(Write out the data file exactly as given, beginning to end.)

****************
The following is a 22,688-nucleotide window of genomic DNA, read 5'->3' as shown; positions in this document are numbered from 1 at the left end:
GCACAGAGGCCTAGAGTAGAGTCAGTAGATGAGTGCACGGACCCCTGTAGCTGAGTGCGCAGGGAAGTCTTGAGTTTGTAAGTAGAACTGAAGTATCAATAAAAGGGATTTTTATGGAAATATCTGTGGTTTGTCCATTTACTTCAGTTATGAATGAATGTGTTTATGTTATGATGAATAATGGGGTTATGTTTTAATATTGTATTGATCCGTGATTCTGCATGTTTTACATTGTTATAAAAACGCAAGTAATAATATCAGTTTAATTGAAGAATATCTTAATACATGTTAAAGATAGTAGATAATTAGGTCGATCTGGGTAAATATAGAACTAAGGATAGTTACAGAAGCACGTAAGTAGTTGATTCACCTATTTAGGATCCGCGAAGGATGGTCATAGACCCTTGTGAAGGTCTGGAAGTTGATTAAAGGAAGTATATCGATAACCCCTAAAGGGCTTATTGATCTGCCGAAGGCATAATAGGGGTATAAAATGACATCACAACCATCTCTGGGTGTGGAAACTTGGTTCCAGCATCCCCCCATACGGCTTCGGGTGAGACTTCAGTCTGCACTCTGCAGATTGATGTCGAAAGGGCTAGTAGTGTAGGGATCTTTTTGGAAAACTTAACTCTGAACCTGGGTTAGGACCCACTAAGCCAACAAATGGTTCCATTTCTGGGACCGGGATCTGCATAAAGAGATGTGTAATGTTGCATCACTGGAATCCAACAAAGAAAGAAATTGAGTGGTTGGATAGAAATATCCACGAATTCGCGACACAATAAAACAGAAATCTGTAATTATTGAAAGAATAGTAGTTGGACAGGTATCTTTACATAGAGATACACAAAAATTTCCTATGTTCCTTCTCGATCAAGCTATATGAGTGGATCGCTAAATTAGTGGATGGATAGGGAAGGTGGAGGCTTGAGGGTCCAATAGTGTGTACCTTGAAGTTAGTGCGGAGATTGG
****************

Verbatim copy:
The following is a 22,688-nucleotide window of genomic DNA, read 5'->3' as shown; positions in this document are numbered from 1 at the left end:
GCACAGAGGCCTAGAGTAGAGTCAGTAGATGAGTGCACGGACCCCTGTAGCTGAGTGCGCAGGGAAGTCTTGAGTTTGTAAGTAGAACTGAAGTATCAATAAAAGGGATTTTTATGGAAATATCTGTGGTTTGTCCATTTACTTCAGTTATGAATGAATGTGTTTATGTTATGATGAATAATGGGGTTATGTTTTAATATTGTATTGATCCGTGATTCTGCATGTTTTACATTGTTATAAAAACGCAAGTAATAATATCAGTTTAATTGAAGAATATCTTAATACATGTTAAAGATAGTAGATAATTAGGTCGATCTGGGTAAATATAGAACTAAGGATAGTTACAGAAGCACGTAAGTAGTTGATTCACCTATTTAGGATCCGCGAAGGATGGTCATAGACCCTTGTGAAGGTCTGGAAGTTGATTAAAGGAAGTATATCGATAACCCCTAAAGGGCTTATTGATCTGCCGAAGGCATAATAGGGGTATAAAATGACATCACAACCATCTCTGGGTGTGGAAACTTGGTTCCAGCATCCCCCCATACGGCTTCGGGTGAGACTTCAGTCTGCACTCTGCAGATTGATGTCGAAAGGGCTAGTAGTGTAGGGATCTTTTTGGAAAACTTAACTCTGAACCTGGGTTAGGACCCACTAAGCCAACAAATGGTTCCATTTCTGGGACCGGGATCTGCATAAAGAGATGTGTAATGTTGCATCACTGGAATCCAACAAAGAAAGAAATTGAGTGGTTGGATAGAAATATCCACGAATTCGCGACACAATAAAACAGAAATCTGTAATTATTGAAAGAATAGTAGTTGGACAGGTATCTTTACATAGAGATACACAAAAATTTCCTATGTTCCTTCTCGATCAAGCTATATGAGTGGATCGCTAAATTAGTGGATGGATAGGGAAGGTGGAGGCTTGAGGGTCCAATAGTGTGTACCTTGAAGTTAGTGCGGAGATTGG